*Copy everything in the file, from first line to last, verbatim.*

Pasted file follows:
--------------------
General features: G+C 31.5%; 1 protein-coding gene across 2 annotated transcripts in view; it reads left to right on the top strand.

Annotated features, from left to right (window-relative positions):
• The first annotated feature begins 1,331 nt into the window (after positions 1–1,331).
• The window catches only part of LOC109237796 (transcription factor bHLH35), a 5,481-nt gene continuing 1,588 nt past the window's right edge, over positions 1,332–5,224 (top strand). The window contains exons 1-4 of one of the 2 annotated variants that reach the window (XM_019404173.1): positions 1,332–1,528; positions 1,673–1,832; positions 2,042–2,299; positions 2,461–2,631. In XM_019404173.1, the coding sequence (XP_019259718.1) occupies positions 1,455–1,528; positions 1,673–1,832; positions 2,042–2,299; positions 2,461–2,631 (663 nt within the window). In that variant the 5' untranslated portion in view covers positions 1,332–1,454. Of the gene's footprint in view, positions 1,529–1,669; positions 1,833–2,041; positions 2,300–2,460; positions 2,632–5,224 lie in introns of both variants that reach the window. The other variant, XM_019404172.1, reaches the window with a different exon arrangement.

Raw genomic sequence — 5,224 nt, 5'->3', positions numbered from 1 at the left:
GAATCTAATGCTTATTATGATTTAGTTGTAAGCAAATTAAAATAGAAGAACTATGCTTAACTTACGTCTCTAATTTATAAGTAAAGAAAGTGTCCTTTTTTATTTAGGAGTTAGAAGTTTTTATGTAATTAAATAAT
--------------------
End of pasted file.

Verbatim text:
General features: G+C 31.5%; 1 protein-coding gene across 2 annotated transcripts in view; it reads left to right on the top strand.

Annotated features, from left to right (window-relative positions):
• The first annotated feature begins 1,331 nt into the window (after positions 1–1,331).
• The window catches only part of LOC109237796 (transcription factor bHLH35), a 5,481-nt gene continuing 1,588 nt past the window's right edge, over positions 1,332–5,224 (top strand). The window contains exons 1-4 of one of the 2 annotated variants that reach the window (XM_019404173.1): positions 1,332–1,528; positions 1,673–1,832; positions 2,042–2,299; positions 2,461–2,631. In XM_019404173.1, the coding sequence (XP_019259718.1) occupies positions 1,455–1,528; positions 1,673–1,832; positions 2,042–2,299; positions 2,461–2,631 (663 nt within the window). In that variant the 5' untranslated portion in view covers positions 1,332–1,454. Of the gene's footprint in view, positions 1,529–1,669; positions 1,833–2,041; positions 2,300–2,460; positions 2,632–5,224 lie in introns of both variants that reach the window. The other variant, XM_019404172.1, reaches the window with a different exon arrangement.

Raw genomic sequence — 5,224 nt, 5'->3', positions numbered from 1 at the left:
GAATCTAATGCTTATTATGATTTAGTTGTAAGCAAATTAAAATAGAAGAACTATGCTTAACTTACGTCTCTAATTTATAAGTAAAGAAAGTGTCCTTTTTTATTTAGGAGTTAGAAGTTTTTATGTAATTAAATAAT